Friday, June 10, 2016

Hawaii Supreme Court rules for more open police disciplinary records, National Park Service improperly demolishes historic Pearl Harbor home, depression and vaping rises in teens, Honolulu $1.4B short on retirement funds, lava heading to ocean, sugar workers laid off, feral cats infecting endangered nene, more news from all the Hawaiian Islands

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The Hawaii Supreme Court ruled Thursday that Honolulu police officers don’t have an absolute right of confidentiality regarding their disciplinary suspension records, and that their privacy interests should be weighed against the public interest in determining whether to release their names and details of their misconduct. Civil Beat.

The National Park Service said Thursday it demolished a historic home at Pearl Harbor without consulting historic preservation authorities as required. Associated Press.

Nearly 1 in 3 high school students in Hawaii report feeling depressed on a regular basis, and 1 in 6 students say they have seriously considered attempting suicide — statistics that haven’t improved in the past five years, according to new survey results released Thursday. Star-Advertiser.

Hawaii On The Hill: Keeping The Islands On Washington DC’s Map. The third annual event sponsored by Sen. Mazie Hirono and Chamber of Commerce Hawaii shows off island businesses in the nation’s capital. Civil Beat.

Hawaii Congresswoman Tulsi Gabbard issued a statement Thursday saying there has been “speculation that I might be interested in becoming Chair of the Democratic National Committee,” but said she isn't interested. Civil Beat.

When the filing deadline for Hawaii elections closed Tuesday, it turned out that Brian Schatz was facing 11 challengers in his re-election to the U.S. Senate. But many of the candidates are political also-rans who have lost previous races for a variety of seats, or they are first-time contenders. And none currently holds any office, let alone much of a campaign fund. Civil Beat.

Colleen Hanabusa, a former Hawaii congresswoman who is running for a congressional seat in the upcoming election, said she will step down as chair of the Honolulu Authority for Rapid Transportation board of directors when her campaign heats up. Pacific Business News.

Hawaii, which was ranked the No. 5 state in solar energy installations just two years ago, has failed to make the top 10 for the second straight year, according to a new report. Pacific Business News.

A former University of Hawaii- Manoa scientist is leading a NASA-funded, $15 million project that aims to take the study of coral reefs to whole new heights. Star-Advertiser.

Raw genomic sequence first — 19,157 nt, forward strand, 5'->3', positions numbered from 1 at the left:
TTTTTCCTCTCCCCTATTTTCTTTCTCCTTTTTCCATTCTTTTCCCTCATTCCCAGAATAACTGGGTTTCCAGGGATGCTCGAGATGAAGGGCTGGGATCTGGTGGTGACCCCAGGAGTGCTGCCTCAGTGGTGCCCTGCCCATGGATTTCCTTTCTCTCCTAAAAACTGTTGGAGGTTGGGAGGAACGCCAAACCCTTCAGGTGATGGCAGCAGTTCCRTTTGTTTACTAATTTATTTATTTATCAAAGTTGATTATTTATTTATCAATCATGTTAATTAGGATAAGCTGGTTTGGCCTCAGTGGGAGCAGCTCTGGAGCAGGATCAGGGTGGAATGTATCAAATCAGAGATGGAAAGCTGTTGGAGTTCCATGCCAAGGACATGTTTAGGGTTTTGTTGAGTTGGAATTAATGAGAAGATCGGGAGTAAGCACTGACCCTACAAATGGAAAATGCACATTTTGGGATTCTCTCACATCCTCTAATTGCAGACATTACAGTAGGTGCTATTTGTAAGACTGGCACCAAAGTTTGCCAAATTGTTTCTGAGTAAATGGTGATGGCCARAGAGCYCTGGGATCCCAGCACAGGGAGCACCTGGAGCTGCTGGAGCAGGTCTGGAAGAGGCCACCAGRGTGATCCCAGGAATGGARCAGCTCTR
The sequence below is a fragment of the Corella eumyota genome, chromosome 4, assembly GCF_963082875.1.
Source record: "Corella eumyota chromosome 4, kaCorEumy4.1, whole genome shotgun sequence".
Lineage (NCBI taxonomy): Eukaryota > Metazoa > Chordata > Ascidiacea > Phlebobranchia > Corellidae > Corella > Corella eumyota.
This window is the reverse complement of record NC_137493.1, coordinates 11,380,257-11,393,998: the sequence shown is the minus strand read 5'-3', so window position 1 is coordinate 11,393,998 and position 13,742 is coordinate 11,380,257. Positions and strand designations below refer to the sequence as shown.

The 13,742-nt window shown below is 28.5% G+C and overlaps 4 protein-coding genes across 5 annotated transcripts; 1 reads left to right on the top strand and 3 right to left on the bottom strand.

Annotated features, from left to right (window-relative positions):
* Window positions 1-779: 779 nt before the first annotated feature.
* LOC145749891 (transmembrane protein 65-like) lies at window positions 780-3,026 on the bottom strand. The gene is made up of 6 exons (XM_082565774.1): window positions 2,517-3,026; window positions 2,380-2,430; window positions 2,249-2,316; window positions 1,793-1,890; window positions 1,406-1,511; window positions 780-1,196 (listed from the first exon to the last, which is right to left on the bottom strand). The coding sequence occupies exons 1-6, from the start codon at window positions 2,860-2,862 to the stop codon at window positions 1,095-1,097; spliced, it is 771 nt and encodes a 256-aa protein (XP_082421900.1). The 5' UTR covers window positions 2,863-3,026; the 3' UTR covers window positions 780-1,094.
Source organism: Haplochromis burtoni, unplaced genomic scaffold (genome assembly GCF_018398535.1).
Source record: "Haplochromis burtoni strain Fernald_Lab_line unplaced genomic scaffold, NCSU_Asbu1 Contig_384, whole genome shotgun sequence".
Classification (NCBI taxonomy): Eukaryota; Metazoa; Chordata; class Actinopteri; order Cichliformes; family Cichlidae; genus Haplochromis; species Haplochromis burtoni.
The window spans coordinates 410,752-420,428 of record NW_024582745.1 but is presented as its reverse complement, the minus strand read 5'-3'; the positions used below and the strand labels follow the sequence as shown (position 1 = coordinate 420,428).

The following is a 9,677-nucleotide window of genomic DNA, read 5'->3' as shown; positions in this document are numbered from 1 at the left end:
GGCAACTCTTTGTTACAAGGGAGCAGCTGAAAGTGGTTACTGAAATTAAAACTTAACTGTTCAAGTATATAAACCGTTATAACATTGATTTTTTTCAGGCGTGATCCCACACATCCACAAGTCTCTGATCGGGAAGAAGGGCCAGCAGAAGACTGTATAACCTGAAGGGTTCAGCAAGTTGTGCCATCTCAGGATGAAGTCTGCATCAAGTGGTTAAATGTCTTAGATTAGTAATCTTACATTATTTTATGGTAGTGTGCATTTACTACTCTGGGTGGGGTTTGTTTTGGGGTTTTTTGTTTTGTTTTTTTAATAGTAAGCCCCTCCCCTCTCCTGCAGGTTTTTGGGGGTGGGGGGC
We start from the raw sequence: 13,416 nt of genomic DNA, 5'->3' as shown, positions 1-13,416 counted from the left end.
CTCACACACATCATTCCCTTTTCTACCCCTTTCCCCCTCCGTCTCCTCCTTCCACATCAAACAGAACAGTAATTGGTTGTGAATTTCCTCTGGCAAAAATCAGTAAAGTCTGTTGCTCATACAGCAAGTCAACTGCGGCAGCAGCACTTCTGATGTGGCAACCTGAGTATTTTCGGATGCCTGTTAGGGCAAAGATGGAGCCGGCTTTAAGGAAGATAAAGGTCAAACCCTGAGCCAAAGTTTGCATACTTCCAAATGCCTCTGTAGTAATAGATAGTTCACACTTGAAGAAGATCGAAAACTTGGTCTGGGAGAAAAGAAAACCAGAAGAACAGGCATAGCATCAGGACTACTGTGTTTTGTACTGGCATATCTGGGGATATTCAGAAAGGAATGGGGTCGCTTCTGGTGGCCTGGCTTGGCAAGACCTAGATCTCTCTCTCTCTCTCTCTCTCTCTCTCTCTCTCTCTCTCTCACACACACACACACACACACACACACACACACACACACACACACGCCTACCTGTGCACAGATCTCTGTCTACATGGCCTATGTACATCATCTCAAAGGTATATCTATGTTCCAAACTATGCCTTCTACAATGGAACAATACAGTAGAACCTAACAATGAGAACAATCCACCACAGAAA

NASA takes 23,000-foot view of the world’s coral reefs. Associated Press.

Ocean currents that might have carried radioactive materials from Japan to Hawaiian shores never made direct contact with the near-shore environment of the Hawaiian Islands, and so ocean water and sediment samples collected by the researchers off Oahu never showed a spike in cesium levels. West Hawaii Today.


Honolulu is short more than $1.4 billion in what it must pay to cover future public-employee retirement benefits. And, according to city financial reports, Mayor Kirk Caldwell’s administration has not set aside any money to cover that shortfall in Honolulu’s account at the Hawaii Employees’ Retirement System. Civil Beat.

A proposal by Best Hospitality LLC to build a 350-foot tower on a Waikiki site with a 25-foot height limit will have to complete a more arduous round of city vetting. Star-Advertiser.

A planned condominium-hotel project at the former Kyo-ya Restaurant site on Kalakaua Avenue in Waikiki is still aiming to start construction in the second quarter of 2017, with a completion date estimated for the end of 2019, according to its recently published final environmental assessment. Pacific Business News.

Opinion: Oh, man. Rod Tam. He’s back, like one of those viruses that hang out at the base of the spine and flare up when defenses are down. Star-Advertiser.


Almost half of Big Island public high school students have tried electronic cigarettes, according to data from a survey released Thursday by the state Departments of Education and Health and the University of Hawaii. Tribune-Herald.

Developers of Hualalai Kai, a senior housing project planned for Hualalai Road, are asking for a pass on a long list of permit fees and concurrency requirements to help keep their project affordable. West Hawaii Today.

Hawaii airline Island Air has hired 22 employees to accommodate its new daily service to Kona International Airport on the Big Island. Pacific Business News.

Lava could again reach the ocean if breakout from P‘u ‘O‘ continues flowing. Tribune-Herald.


Hawaiian Commercial & Sugar Co. has laid off 158 employees so far, as the company winds down its sugar operations this year. Maui News.

The Maui Police Department issued a total of 1,596 citations during a two-week Click It Or Ticket seat belt enforcement campaign that ran from May 23 to June 5, 2016. Maui Now.


The connection between nene and feral cats is the subject of a new study, published in the Journal of Wildlife Diseases, which focuses on the prevalence of the parasite Toxoplasma gondii among Hawaii’s state bird. The study found that 21 percent of nene have tested positive for past infection on Kauai. Garden Island.

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